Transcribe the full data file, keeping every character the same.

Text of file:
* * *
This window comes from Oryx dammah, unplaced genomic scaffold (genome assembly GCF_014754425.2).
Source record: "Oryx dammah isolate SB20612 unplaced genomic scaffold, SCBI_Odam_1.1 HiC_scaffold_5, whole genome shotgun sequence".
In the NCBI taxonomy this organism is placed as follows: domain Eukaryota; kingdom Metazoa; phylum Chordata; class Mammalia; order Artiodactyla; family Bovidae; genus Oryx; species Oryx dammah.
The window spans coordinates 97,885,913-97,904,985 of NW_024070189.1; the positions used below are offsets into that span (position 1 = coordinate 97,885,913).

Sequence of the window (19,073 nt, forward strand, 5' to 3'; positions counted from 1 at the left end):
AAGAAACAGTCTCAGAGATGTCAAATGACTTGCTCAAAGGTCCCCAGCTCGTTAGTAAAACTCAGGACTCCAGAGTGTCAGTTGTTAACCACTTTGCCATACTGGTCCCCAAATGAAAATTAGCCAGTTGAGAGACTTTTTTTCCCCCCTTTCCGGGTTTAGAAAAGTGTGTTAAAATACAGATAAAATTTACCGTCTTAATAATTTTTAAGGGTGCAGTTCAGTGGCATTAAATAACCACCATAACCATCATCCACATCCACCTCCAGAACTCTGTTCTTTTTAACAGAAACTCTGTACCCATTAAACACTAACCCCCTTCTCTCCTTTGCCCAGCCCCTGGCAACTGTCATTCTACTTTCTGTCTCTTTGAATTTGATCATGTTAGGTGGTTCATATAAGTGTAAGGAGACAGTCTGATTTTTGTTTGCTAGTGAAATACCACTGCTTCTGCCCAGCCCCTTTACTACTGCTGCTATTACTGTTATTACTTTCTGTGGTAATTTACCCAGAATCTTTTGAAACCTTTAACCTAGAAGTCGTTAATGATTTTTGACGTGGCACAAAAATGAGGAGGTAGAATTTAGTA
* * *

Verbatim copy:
This window comes from Oryx dammah, unplaced genomic scaffold (genome assembly GCF_014754425.2).
Source record: "Oryx dammah isolate SB20612 unplaced genomic scaffold, SCBI_Odam_1.1 HiC_scaffold_5, whole genome shotgun sequence".
In the NCBI taxonomy this organism is placed as follows: domain Eukaryota; kingdom Metazoa; phylum Chordata; class Mammalia; order Artiodactyla; family Bovidae; genus Oryx; species Oryx dammah.
The window spans coordinates 97,885,913-97,904,985 of NW_024070189.1; the positions used below are offsets into that span (position 1 = coordinate 97,885,913).

Sequence of the window (19,073 nt, forward strand, 5' to 3'; positions counted from 1 at the left end):
AAGAAACAGTCTCAGAGATGTCAAATGACTTGCTCAAAGGTCCCCAGCTCGTTAGTAAAACTCAGGACTCCAGAGTGTCAGTTGTTAACCACTTTGCCATACTGGTCCCCAAATGAAAATTAGCCAGTTGAGAGACTTTTTTTCCCCCCTTTCCGGGTTTAGAAAAGTGTGTTAAAATACAGATAAAATTTACCGTCTTAATAATTTTTAAGGGTGCAGTTCAGTGGCATTAAATAACCACCATAACCATCATCCACATCCACCTCCAGAACTCTGTTCTTTTTAACAGAAACTCTGTACCCATTAAACACTAACCCCCTTCTCTCCTTTGCCCAGCCCCTGGCAACTGTCATTCTACTTTCTGTCTCTTTGAATTTGATCATGTTAGGTGGTTCATATAAGTGTAAGGAGACAGTCTGATTTTTGTTTGCTAGTGAAATACCACTGCTTCTGCCCAGCCCCTTTACTACTGCTGCTATTACTGTTATTACTTTCTGTGGTAATTTACCCAGAATCTTTTGAAACCTTTAACCTAGAAGTCGTTAATGATTTTTGACGTGGCACAAAAATGAGGAGGTAGAATTTAGTA